delivered the opinion of the court:
Plaintiff brought suit in the superior court of Cook County to obtain specific performance of an alleged contract to devise certain real estate to her in consideration of services furnished by plaintiff. The cause was referred to the master, whose report recommended that plaintiff be granted the relief prayed for. However, the superior court sustained exceptions to the master’s report and entered a decree dismissing the complaint for want of equity, and plaintiff has appealed to this court.
At the outset we are confronted with the question of whether we have jurisdiction of this appeal. In defendants’ brief it is alleged that the real estate in question was taken *100by condemnation prior to the institution of suit in the trial court, with the purchase price being deposited with the county treasurer awaiting the outcome of this suit. Defendants argue therefrom that this suit does not involve title to real estate, but merely the right to recover money. However, the record is completely barren of any evidence to support defendants’ allegations, and, in the absence of such evidence, we cannot consider the objection.
The evidence on the question of the making of the contract and the performing of services is sharply conflicting. In support of plaintiff’s contention, an attorney testified that decedent had told him she wanted plaintiff to have the home; that she had agreed with plaintiff to leave her the home if plaintiff would take care of her; and that plaintiff had fulfilled the agreement and should have the house. This attorney further testified that decedent had instructed him to prepare a will leaving the home to plaintiff; that he dictated such a will but that due to an error on the part of his secretary, the will as written did not contain this devise; that the will was signed by decedent without reading it, upon the assumption that it contained the devise to plaintiff; that he never read the will until after he filed it for probate. Other witnesses for plaintiff testified that they saw plaintiff at decedent’s home frequently, working about the house; that they heard decedent say that she was going to leave the house to plaintiff; and that decedent told them that she had no money to pay plaintiff.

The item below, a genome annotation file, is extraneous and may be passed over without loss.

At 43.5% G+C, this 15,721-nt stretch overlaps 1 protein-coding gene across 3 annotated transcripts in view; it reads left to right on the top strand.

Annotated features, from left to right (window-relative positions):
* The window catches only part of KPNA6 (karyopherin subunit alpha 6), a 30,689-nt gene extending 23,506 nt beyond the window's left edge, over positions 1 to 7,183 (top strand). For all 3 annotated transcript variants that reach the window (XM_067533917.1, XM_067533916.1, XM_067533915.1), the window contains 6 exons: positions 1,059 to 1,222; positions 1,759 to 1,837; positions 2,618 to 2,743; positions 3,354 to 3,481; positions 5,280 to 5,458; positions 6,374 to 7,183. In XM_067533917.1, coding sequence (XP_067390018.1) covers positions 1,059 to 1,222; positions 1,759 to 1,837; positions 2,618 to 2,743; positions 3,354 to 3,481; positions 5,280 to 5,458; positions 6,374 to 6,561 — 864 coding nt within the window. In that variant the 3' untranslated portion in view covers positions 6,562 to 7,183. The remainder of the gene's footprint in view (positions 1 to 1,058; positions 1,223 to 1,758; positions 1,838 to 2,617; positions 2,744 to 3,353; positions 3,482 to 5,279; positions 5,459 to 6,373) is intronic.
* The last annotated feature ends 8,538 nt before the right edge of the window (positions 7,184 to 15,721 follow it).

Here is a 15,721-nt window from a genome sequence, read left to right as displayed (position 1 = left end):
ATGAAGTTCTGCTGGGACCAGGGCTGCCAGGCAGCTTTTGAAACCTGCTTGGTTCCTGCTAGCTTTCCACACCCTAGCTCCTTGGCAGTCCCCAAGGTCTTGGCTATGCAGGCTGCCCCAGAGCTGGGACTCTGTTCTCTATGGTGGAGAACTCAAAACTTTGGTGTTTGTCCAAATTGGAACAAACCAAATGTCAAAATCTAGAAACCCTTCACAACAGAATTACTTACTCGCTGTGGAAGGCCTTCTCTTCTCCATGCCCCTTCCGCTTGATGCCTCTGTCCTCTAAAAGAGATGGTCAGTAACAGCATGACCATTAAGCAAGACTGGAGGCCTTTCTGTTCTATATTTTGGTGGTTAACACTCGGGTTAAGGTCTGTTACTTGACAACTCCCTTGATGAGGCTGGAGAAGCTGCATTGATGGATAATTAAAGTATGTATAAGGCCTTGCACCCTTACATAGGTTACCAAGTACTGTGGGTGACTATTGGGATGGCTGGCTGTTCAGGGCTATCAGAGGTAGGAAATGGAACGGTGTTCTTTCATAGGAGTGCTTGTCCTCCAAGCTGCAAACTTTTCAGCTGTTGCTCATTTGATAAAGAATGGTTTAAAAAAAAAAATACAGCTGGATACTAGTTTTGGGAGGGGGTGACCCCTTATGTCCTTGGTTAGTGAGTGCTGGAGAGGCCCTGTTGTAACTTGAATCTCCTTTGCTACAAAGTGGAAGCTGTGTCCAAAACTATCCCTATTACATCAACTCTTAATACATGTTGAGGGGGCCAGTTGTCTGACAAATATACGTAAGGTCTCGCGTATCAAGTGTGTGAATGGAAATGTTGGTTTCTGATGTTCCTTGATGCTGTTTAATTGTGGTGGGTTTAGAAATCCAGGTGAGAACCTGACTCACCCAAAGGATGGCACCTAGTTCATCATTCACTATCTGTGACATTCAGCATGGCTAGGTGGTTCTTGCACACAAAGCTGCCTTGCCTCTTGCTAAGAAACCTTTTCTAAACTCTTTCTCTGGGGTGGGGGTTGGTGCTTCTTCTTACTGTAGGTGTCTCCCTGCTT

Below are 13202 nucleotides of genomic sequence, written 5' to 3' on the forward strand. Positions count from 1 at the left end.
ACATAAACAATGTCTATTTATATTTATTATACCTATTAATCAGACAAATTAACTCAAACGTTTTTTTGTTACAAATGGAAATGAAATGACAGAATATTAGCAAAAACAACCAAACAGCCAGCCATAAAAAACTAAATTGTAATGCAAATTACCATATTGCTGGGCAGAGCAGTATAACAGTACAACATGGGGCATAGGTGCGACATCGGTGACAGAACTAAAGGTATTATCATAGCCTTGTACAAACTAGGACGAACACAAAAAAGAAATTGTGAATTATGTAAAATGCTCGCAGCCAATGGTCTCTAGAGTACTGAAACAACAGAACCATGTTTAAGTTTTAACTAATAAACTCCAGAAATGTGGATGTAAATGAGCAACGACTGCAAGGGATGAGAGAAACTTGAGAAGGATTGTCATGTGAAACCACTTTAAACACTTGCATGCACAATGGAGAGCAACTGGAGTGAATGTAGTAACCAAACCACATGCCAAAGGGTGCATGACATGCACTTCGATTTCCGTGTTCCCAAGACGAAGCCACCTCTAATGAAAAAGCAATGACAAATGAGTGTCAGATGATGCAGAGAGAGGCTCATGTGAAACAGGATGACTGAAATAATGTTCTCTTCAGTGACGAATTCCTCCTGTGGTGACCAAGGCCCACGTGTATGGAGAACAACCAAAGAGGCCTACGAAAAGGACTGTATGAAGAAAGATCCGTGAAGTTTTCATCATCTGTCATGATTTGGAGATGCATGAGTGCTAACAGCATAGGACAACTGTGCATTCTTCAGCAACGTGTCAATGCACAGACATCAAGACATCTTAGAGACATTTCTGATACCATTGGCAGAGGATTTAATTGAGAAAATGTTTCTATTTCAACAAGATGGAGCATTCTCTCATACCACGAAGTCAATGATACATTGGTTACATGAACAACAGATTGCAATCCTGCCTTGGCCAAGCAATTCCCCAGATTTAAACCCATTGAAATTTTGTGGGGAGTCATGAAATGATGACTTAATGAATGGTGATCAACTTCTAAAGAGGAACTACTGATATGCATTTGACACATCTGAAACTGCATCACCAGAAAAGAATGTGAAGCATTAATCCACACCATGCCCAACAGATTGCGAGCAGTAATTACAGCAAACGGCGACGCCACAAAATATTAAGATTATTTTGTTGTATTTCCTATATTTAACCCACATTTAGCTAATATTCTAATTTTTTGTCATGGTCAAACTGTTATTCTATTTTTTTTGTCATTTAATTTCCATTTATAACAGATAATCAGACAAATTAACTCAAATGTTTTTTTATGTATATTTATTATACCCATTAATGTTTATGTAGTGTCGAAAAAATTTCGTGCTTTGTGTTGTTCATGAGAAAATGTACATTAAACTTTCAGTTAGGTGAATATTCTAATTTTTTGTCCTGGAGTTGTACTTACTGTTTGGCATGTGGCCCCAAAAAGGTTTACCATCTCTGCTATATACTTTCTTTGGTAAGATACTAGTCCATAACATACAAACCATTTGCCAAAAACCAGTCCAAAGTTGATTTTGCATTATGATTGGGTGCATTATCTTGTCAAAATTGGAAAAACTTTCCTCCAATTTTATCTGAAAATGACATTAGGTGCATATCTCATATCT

On defendants’ side there was evidence that plaintiff was seldom in decedent’s home; that she did not do any work there; and that she did not stay at decedent’s home at nights. Defendants’ evidence further tended to prove that decedent did have sufficient money to pay for services. It was also shown that another woman, one Mary Morse, worked for decedent during the period when plaintiff alleges she cared for her. Mary Morse filed a claim *101against decedent’s estate, based upon services rendered by her, which was allowed in part. There was other testimony on both sides, but no useful purpose would be served by reciting the same as it would only tend to further demonstrate the conflicting nature of the evidence.
We have held many times that courts of equity should accept with caution evidence offered in support of a contract to make a testamentary disposition, and that only clear, explicit and convincing evidence will justify a finding in favor of such a contract. (Linder v. Potier, 409 Ill. 407.) The conflicting evidence here is not such as to come within the above rule and the chancellor properly held that plaintiff had failed to prove her case by a preponderance of the evidence. The decree is, therefore, affirmed.